The company is now accepting reservations for orders from manufacturers and aircraft operators who wish to have these aircraft engines integrated in its present or future aircraft" says Hertz.
Aero Engineering Company, based in Sant Cugat del Vallès (Barcelona), has developed an aircraft engine that is "completely immune" to any external elements that can affect the propulsion system, such as volcanic ash, sand or even large birds.
The person responsible for engineering project, Hertzer Christian, explained to EFE that in conventional engines air enters the interior of the engine, so the impact in this volatile area of alien elements cause serious harm and the engine stops.
The new engine developed by the Catalan company, however, has a secondary mechanism that prevents the air needed to propel the aircraft passing through the compressor, combustor and turbines.
This will prevent any volatile element, damaging the engines to the point of causing them to stop. "This engine is completely immune to any foreign element. In any case there would be little impact on the blades, but in no case would the engine stop in flight or cause an emergency landing" says Hertz.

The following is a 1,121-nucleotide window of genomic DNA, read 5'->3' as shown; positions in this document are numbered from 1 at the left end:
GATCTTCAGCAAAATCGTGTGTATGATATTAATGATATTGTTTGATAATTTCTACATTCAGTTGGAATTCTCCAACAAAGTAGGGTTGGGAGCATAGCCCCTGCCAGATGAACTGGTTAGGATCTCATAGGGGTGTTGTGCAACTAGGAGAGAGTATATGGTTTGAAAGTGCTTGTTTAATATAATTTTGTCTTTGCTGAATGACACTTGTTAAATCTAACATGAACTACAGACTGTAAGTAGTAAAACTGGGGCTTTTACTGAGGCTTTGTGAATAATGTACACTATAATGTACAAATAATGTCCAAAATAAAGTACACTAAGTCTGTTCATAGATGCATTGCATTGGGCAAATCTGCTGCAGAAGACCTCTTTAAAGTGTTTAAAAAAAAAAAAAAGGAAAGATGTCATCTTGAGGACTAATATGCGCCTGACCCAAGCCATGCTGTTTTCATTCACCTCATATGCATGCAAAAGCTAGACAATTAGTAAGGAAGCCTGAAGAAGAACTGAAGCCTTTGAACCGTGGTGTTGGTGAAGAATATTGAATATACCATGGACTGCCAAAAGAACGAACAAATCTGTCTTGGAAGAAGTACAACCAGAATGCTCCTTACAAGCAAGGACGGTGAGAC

The ash cloud caused by the eruption of Icelandic Eyjafjall forced the closure of several major European airports and the cancellation of thousands of flights. It is this unique situation that has led the International Air Transport Association (IATA) interest in the engine designed by Aero Engineering.
On Friday, day 23, the IATA quoted officials of the company at its headquarters in Geneva (Switzerland) to hear first hand the characteristics of the engine, called Freenox, and its technical and economic viability. "We have explained our operation and very importantly, the engines compatibility with any current aircraft," said the Chilean engineer. After five years of development, Aero Engineering is currently preparing to build a prototype of this new engine with the participation of Basque aerospace companies and automotive de Catalunya.
The company forecast that in 2013 the first flight test engine will be prepared and it can begin to market it some three years later, in 2016. Since the company say the new engine is also quieter and cleaner and more efficient, it has passed all technical tests conducted so far and has received high marks by the IATA in its technology roadmap.
Read the original here: